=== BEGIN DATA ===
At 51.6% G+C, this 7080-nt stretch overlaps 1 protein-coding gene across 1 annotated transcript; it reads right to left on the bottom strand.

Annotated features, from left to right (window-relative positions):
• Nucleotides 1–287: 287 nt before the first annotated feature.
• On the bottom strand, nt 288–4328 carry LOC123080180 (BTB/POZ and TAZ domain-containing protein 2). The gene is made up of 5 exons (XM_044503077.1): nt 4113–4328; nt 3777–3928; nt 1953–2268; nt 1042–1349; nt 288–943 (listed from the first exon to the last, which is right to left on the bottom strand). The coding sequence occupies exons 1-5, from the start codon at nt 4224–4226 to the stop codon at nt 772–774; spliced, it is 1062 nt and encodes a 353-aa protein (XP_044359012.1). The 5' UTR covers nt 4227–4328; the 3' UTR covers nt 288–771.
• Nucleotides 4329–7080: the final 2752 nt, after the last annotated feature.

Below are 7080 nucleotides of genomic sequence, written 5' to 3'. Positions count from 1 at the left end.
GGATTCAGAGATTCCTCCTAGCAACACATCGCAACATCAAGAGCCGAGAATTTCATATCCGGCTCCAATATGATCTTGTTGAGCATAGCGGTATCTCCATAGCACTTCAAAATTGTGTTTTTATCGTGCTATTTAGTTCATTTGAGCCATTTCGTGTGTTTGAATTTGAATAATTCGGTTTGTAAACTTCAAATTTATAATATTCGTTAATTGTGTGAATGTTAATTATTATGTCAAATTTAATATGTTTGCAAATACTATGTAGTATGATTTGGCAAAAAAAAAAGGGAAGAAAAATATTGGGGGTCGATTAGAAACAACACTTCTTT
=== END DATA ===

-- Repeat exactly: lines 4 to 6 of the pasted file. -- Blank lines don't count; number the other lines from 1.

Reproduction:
• On the bottom strand, nt 288–4328 carry LOC123080180 (BTB/POZ and TAZ domain-containing protein 2). The gene is made up of 5 exons (XM_044503077.1): nt 4113–4328; nt 3777–3928; nt 1953–2268; nt 1042–1349; nt 288–943 (listed from the first exon to the last, which is right to left on the bottom strand). The coding sequence occupies exons 1-5, from the start codon at nt 4224–4226 to the stop codon at nt 772–774; spliced, it is 1062 nt and encodes a 353-aa protein (XP_044359012.1). The 5' UTR covers nt 4227–4328; the 3' UTR covers nt 288–771.
• Nucleotides 4329–7080: the final 2752 nt, after the last annotated feature.

Below are 7080 nucleotides of genomic sequence, written 5' to 3'. Positions count from 1 at the left end.